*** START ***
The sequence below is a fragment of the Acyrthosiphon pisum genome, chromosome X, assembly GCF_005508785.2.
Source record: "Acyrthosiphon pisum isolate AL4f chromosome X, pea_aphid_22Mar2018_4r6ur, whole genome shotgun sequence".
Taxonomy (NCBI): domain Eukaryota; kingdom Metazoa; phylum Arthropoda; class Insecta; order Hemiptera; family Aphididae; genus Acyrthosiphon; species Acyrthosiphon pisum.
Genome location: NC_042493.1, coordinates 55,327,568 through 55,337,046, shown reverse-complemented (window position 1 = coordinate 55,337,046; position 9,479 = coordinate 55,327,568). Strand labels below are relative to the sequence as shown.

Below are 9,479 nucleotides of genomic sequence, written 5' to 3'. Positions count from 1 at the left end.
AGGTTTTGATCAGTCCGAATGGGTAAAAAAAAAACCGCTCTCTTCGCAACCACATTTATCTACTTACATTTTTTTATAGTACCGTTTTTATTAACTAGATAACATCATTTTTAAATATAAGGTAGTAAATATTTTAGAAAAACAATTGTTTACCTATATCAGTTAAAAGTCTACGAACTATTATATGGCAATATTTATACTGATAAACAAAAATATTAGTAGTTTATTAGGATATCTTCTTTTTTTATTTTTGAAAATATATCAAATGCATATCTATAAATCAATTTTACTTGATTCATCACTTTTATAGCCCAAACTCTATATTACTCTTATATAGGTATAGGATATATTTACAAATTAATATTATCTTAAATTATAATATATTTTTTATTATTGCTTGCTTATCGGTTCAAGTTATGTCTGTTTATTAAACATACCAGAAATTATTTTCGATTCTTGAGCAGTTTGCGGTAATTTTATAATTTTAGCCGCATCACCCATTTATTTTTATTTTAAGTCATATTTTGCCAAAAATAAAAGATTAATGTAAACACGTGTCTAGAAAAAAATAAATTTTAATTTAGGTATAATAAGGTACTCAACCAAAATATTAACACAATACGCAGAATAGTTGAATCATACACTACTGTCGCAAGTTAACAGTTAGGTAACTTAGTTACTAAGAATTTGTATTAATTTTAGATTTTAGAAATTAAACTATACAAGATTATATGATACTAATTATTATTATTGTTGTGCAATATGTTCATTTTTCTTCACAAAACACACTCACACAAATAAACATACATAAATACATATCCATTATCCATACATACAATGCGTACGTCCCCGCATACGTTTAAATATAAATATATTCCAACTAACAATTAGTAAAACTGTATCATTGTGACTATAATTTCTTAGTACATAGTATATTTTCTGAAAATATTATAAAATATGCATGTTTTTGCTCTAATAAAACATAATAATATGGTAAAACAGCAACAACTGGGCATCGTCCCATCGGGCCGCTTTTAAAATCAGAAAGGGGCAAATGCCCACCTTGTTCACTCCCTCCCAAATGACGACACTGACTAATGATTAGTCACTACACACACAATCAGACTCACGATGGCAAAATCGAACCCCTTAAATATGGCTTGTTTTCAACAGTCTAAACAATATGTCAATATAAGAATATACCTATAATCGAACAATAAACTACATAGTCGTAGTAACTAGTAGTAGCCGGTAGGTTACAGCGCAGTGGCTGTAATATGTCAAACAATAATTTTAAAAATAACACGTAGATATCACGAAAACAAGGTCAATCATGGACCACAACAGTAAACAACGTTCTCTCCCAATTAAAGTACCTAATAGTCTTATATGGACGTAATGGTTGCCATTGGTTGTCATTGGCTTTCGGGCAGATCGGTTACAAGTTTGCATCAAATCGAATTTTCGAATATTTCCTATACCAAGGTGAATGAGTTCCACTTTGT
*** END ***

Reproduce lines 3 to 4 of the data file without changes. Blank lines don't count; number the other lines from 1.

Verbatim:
Taxonomy (NCBI): domain Eukaryota; kingdom Metazoa; phylum Arthropoda; class Insecta; order Hemiptera; family Aphididae; genus Acyrthosiphon; species Acyrthosiphon pisum.
Genome location: NC_042493.1, coordinates 55,327,568 through 55,337,046, shown reverse-complemented (window position 1 = coordinate 55,337,046; position 9,479 = coordinate 55,327,568). Strand labels below are relative to the sequence as shown.